Real-time chat app Snapchat was built to capture a moment, share it with friends, then move on. But it turns out the self-destruct function may have a fatal flaw. Utah-based Internet safety company Decipher Forensics revealed last week that the application which allows users to set a time limit of up to 10 seconds before their message "disappears forever" in fact stores images away from the naked eye.
Hippocrates cracked the code for a healthy life: diet and exercise. His theories, declared some 2,000 years ago and proved by modern medicine, apply to everyone—not just those with a medical degree. If walking is man’s best medicine, as Hippocrates estimated, just think of what regular cycling can do for the body. Researchers at King’s College London and the University of Birmingham found that older folks who exercised most of their adult lives were able to slow down certain aspects of ageing.
Biotech startup Wild Earth is developing “the new generation” of pet food: clean, high-protein snacks that are healthy, humane, and environmentally friendly. The first of the Berkeley-based firm’s products—”based on deep science”—consists of human-grade koji, a mold used in East Asian cuisine for making soy sauce, miso, and sake. Normally grown directly on rice, potatoes, and other grains, koji (Aspergillus oryzae) is mixed straight into Wild Earth’s beet sugar solution.
Muck Rack makes it simple to find people, tweets, or articles that mention any name, keyword, company, hashtag etc. We've compiled this guide to help you make the most of your search.
Selecting a term
Start searching tweets, articles from media outlets, articles mentioned in tweets, journalists'
names, titles and bios with some suggested searches:
Companies or Topics (e.g. iPhone, Microsoft)
Phrases (e.g. "cloud computing") — use quotes to keep the terms together
Twitter handles (e.g. @username) — returns those who have mentioned or replied to
Names (e.g. "David Pogue")
Hashtags (e.g. #sxsw, #london2012)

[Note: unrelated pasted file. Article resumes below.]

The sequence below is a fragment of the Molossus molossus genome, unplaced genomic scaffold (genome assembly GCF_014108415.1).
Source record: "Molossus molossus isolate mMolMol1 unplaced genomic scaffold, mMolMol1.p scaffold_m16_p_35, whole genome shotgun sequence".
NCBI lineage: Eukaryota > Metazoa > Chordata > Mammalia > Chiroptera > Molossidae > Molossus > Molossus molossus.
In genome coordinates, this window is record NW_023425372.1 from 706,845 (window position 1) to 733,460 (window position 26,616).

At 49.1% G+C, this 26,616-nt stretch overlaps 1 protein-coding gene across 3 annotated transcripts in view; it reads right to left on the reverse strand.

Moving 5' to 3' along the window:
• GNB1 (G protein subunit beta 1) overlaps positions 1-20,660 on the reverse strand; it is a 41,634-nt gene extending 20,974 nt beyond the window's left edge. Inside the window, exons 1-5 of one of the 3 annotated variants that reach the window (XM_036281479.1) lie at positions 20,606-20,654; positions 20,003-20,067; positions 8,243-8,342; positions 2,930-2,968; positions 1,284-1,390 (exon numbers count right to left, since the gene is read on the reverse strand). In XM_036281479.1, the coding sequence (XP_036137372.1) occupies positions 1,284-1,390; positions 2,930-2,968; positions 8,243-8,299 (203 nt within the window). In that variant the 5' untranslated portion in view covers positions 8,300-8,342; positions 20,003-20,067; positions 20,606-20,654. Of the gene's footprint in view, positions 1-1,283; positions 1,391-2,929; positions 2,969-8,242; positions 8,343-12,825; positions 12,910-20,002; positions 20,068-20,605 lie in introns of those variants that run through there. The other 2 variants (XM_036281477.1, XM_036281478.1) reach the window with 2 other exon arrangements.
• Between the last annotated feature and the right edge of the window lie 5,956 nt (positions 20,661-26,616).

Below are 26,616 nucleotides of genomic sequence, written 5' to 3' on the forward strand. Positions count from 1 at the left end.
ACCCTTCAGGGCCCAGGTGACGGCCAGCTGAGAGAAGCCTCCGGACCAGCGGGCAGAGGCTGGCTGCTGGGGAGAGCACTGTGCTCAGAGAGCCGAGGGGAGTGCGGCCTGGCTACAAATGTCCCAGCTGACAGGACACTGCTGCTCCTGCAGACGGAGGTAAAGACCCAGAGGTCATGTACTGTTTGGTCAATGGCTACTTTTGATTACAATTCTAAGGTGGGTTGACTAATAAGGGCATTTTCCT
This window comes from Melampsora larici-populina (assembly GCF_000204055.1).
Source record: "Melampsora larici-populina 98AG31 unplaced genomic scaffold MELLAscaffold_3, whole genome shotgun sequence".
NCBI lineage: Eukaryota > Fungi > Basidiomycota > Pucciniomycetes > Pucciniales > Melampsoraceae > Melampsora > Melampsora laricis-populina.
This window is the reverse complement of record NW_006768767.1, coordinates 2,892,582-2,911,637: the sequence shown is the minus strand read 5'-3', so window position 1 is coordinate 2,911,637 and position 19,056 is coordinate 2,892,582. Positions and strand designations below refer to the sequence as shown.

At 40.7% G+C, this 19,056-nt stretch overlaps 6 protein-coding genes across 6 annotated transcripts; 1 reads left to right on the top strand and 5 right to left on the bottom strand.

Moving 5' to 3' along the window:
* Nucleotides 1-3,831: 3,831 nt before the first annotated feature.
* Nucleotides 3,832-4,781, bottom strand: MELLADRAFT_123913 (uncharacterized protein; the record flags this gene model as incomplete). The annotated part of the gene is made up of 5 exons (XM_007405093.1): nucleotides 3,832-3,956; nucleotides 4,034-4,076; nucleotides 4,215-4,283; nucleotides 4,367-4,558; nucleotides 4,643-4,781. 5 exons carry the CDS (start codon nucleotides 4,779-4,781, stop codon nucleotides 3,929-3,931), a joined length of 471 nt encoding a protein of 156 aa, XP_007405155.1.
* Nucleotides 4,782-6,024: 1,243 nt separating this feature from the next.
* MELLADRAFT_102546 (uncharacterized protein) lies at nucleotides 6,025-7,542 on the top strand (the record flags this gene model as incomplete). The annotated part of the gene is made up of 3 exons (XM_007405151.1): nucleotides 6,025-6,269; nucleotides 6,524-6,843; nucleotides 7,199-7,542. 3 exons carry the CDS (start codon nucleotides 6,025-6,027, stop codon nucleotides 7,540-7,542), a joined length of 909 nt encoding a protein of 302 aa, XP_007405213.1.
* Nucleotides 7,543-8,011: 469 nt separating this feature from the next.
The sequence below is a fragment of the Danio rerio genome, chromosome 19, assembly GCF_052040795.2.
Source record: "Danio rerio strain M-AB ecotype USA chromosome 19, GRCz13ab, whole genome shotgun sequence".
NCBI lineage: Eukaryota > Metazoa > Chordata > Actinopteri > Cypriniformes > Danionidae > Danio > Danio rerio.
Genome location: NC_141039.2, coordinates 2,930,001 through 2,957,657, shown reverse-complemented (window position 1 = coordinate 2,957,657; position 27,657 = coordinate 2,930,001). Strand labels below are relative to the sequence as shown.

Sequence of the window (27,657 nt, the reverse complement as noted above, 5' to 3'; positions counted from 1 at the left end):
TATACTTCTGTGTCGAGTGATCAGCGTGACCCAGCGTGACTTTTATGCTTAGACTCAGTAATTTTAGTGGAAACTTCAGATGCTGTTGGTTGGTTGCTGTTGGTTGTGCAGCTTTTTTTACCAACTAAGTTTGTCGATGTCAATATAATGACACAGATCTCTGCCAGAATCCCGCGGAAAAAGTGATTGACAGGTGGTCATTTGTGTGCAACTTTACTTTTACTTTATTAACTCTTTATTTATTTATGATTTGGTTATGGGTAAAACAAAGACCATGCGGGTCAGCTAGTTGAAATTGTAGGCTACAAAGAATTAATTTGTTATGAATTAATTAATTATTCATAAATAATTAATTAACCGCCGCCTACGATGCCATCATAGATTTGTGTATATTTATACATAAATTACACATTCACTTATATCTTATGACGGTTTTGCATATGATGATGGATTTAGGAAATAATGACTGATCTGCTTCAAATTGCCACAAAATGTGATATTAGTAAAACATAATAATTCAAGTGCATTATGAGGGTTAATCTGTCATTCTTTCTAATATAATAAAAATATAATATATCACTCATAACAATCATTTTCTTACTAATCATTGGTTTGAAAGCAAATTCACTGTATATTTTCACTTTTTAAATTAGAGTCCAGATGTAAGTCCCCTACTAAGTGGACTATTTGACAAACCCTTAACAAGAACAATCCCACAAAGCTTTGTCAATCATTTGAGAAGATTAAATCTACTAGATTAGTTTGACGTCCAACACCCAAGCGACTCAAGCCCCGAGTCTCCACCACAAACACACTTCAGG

Bio details (e.g. vegan, Olympics, father)
Muck Rack's Advanced Search allows for many boolean operators.
Find results that mention multiple specified terms, use AND or
+. For example, ensure each result contains both Elon Musk and Mark Zuckerberg by
searching Musk AND Zuckerberg or Musk + Zuckerberg.
Use the operators OR or , to broaden your search when you'd like either of
multiple terms to appear in results. (This is the default behavior of our search when no operators
are used). For example, results will contain either cake or cookie by searching cake OR cookie or cake,cookie
Use NOT or - to subtract results from your search. For
example, searching Disney will yield results about the Walt Disney Company as well as Walt Disney
World Resort. To exclude mentions of Disney World, search for Disney -World or Disney
When using one of these operators with a phrase, enclose it in quotation marks. For example, you can
find results about smartphones excluding Apple's iPhone 4S by searching smartphone -"iPhone
Exact case matching or punctuation
If you're searching for a brand name or keyword that relies on specific punctuation marks or capitalization, you can
find results that match your exact query by adding matchcase: before the keyword you're searching for, like matchcase:E*TRADE .
Use parentheses to separate multiple
boolean phrases. For example, to find journalists talking about having fun in Disney World or
Disneyland, search for ("disney world" OR disneyland) AND fun.
An asterisk can be used to search for any variation of a root word truncated by the asterisk. For example, searching for admin* will return results for administrator, administration, administer, administered, etc.
A near operator is an AND operator where you can control the distance between the words. You can vary the distance the near operation uses by adding a forward slash and number (between 0-99) such as strawberries NEAR/10 "whipped cream", which means the strawberries must exist within 10 words of "whipped cream".